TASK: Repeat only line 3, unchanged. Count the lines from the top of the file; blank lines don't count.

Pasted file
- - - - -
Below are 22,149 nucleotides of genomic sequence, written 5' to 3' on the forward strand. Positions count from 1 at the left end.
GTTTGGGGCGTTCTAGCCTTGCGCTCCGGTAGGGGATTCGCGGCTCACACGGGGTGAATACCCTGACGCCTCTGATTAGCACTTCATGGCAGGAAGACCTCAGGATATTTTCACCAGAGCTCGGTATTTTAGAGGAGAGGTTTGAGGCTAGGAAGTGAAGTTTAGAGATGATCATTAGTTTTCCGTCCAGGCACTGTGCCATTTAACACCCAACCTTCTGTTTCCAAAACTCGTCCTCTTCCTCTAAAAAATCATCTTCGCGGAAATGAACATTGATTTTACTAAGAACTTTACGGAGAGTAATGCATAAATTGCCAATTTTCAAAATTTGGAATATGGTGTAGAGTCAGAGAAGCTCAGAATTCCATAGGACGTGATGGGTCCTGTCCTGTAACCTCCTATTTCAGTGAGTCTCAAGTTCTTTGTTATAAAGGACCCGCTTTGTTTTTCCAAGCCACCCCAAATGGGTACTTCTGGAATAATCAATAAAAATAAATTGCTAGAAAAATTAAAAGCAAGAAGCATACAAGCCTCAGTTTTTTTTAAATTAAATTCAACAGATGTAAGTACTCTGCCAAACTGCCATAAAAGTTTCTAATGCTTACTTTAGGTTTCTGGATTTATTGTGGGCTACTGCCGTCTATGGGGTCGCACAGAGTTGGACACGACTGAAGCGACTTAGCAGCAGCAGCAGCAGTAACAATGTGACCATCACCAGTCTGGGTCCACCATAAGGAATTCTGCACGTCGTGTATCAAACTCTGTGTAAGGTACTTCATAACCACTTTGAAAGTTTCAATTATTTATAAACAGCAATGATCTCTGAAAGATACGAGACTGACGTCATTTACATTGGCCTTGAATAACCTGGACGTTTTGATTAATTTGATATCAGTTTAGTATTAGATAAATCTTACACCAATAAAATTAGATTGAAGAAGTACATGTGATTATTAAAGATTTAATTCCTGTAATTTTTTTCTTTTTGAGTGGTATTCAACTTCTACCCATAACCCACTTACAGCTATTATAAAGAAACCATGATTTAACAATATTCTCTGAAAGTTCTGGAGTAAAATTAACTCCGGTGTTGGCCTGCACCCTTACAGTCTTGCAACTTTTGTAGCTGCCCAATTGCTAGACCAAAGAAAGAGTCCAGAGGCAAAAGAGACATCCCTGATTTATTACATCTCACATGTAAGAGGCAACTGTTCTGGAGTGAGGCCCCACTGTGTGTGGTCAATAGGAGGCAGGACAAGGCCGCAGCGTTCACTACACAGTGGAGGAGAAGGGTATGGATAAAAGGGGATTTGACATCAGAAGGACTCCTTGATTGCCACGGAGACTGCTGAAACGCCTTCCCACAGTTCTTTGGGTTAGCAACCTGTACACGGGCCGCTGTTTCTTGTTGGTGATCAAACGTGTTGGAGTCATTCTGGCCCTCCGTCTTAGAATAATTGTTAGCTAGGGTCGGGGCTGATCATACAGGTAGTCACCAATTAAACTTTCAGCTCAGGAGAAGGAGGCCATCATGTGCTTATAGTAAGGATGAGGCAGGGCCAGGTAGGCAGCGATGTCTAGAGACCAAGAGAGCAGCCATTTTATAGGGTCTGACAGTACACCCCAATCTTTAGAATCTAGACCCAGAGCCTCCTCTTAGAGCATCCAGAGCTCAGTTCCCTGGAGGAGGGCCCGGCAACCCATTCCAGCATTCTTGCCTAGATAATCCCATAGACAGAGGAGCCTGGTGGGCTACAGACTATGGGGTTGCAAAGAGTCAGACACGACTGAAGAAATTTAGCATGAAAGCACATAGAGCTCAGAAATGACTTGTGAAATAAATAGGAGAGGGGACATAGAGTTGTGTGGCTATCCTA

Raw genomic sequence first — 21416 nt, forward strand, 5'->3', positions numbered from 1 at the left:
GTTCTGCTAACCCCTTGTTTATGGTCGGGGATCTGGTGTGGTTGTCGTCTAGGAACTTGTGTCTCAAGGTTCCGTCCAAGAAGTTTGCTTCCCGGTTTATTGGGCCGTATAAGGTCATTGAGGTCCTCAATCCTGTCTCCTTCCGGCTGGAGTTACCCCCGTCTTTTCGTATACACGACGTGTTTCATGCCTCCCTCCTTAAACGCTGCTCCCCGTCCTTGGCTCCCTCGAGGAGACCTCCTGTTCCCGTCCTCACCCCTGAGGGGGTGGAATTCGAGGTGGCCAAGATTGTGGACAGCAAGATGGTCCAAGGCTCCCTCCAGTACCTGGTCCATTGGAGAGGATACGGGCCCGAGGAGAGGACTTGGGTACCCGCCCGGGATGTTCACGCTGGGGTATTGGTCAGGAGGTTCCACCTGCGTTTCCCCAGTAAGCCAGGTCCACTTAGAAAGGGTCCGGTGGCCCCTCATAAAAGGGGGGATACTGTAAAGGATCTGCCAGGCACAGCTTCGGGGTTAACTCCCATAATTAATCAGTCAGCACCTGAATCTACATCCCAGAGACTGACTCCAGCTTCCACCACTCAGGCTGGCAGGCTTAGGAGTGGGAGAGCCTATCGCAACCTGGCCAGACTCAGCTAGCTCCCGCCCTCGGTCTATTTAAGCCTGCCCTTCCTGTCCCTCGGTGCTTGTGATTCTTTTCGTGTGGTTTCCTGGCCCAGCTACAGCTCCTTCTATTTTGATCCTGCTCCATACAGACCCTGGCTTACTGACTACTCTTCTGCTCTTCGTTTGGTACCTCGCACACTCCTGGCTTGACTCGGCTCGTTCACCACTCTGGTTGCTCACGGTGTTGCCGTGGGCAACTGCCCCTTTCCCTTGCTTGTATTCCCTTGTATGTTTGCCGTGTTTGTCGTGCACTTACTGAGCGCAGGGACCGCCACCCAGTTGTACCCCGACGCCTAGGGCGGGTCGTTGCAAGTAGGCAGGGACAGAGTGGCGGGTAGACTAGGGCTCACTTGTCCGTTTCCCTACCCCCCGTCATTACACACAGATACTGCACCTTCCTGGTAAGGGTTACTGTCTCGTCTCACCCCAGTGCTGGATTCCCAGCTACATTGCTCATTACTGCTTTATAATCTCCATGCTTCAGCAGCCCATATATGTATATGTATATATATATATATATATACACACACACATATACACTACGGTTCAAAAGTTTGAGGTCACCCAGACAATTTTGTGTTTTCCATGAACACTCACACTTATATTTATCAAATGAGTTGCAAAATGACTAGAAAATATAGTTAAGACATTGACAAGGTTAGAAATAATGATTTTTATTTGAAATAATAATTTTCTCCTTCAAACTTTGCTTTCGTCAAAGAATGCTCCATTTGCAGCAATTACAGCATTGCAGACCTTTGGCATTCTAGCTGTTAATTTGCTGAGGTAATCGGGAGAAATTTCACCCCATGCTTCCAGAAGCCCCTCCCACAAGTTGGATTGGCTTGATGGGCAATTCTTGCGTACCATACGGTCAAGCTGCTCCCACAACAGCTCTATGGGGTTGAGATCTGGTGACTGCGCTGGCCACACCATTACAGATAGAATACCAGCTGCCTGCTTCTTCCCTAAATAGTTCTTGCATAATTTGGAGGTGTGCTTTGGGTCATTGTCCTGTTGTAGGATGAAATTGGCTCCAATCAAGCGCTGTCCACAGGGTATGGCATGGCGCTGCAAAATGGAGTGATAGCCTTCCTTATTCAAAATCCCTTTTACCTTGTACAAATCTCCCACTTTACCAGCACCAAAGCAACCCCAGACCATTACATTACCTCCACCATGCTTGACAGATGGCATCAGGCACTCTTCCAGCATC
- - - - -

Raw genomic sequence first — 21416 nt, forward strand, 5'->3', positions numbered from 1 at the left: